Michigan Could Carve A Slice Out Of Indiana Sports Betting Pie

Posted on December 17, 2019 - Last Updated on December 18, 2019

If at first you don’t succeed, try again.

That’s been the mentality of Michigan lawmakers regarding a bill to legalize sports gambling throughout the state. The gambling expansion bills now sit at the governor’s desk for the second-straight year.

With gambling expansion imminent in the Wolverine State, Indiana should prepare for what it could mean for its nascent legal sports betting market.

Michigan gets gambling expansion through legislature, again

Despite widespread bipartisan support, the original 2018 bill died with a veto by Republican Gov. Rick Snyder as one of his final acts in office. Among the reasons he cited were potential negative effects on the Michigan Lottery and existing land-based casinos. 

Democrat Gretchen Whitmer succeeded Snyder earlier this year and efforts to pass a sports gambling bill were reignited.

Negotiations with Gov. Whitmer progressed throughout the year. Her biggest sticking points dealt with the tax rate and protecting the School Aid Fund, which is financed by the Michigan Lottery.

After some last-minute modifications by the Michigan Senate, the new bill received final approval from the House of Representatives on Dec. 11. That was the final day of Michigan’s legislative session for the year.

Michigan sports betting bill compared to Indiana’s structure

The gambling expansion bill would allow any of Michigan’s commercial or tribal casinos to apply for a sportsbook license.

The license itself comes with a $100,000 price tag, an application fee of $50,000 and an annual renewal fee of $50,000 for approved casinos. That’s an identical setup to Indiana, although the Hoosier State doesn’t require an application fee.

Michigan’s proposed tax rate of 8.4% of the adjusted gross revenue would also be a bit lower than the 9.5 % mark that Indiana charges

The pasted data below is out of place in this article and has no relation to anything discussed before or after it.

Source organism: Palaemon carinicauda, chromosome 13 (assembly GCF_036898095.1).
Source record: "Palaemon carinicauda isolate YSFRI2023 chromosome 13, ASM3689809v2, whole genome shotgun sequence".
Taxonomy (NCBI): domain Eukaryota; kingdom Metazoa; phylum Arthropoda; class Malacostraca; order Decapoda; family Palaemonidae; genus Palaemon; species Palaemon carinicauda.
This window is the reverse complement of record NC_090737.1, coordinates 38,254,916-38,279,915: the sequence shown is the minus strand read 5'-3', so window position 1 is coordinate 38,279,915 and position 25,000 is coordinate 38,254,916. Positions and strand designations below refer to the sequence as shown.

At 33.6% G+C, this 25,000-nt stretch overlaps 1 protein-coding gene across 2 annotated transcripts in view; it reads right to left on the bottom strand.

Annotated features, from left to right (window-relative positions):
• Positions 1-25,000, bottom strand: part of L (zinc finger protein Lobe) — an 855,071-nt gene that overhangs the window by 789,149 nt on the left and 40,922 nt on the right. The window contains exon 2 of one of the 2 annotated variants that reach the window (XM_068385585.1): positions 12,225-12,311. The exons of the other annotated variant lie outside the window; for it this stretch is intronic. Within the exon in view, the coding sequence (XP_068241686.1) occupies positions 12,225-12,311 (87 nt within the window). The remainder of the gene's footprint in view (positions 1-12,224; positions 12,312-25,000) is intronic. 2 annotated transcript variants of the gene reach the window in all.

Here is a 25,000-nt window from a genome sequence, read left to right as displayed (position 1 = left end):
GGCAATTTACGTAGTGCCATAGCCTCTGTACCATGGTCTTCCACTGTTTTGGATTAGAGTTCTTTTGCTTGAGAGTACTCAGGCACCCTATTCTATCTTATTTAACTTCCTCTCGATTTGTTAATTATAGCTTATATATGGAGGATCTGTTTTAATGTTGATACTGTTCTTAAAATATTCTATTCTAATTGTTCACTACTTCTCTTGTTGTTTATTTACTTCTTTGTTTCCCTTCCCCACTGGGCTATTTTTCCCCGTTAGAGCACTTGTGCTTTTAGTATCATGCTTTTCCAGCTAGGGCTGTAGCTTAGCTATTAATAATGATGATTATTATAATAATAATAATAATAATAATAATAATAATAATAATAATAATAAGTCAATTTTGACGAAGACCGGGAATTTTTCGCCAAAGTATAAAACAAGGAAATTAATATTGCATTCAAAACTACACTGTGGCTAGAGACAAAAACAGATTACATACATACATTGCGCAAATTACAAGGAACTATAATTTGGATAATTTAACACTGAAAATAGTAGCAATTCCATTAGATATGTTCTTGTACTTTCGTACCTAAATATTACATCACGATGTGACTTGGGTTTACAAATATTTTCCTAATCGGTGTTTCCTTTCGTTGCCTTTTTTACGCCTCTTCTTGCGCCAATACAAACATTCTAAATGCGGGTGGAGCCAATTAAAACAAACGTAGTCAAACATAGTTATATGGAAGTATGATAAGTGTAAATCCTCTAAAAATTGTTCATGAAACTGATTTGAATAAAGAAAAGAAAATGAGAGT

Gov. Whitmer is expected to sign the bill into law soon. The hope is the state’s casinos will be accepting in-person bets in time for the Super Bowl. Online betting throughout Michigan would likely follow soon after.

How legalization in Michigan could impact Hoosier State revenue

The legalization of sports betting in Michigan could have effects on the blooming market in Indiana. Currently, Indiana benefits from traffic from nearby states that don’t yet offer legal sports betting.  

The Ameristar Casino’s sportsbook is the most profitable one in Indiana. One reason is its proximity to Chicago, but it’s also less than an hour away from the Michigan border. 

In the month of November alone, Ameristar brought in over $4 million in taxable revenue from its sportsbook. With fewer residents making the trek to East Chicago for their sports gambling needs, that income could take a hit from legalization in Michigan.

The other commercial casino in the area that could potentially see a drop in its revenue is the Blue Chip Casino in Michigan City, Indiana. Their sportsbook saw the second-most traffic in the state during November, which amounted to nearly $2 million in taxable income.

An even more important question for Indiana is potential effects on a strong and growing online sports betting market.

Indiana online sports betting handle could take a hit too

Indiana would likely see its income from online sports betting apps decrease as well. DraftKings has established itself as the dominant mobile betting app in the Hoosier State and managed to bring in more business than competitors FanDuel and BetRivers combined last month.

So far, DraftKings’ partnership with the Ameristar Casino has been a profitable one. Out of Ameristar’s $72 million in handle from November, $64 million came in through DraftKings.

Currently, Michigan residents can simply cross the state line into Indiana to place their online sports bets. With legalization in Michigan, the revenue from those quick trips across the border would be lost to wagers placed from couches at home.

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Jake Garza

Jake Garza is a sports writer based in Indianapolis, IN. He's an Indiana University graduate who's spent time as a sports reporter covering teams at the prep, collegiate and professional levels.

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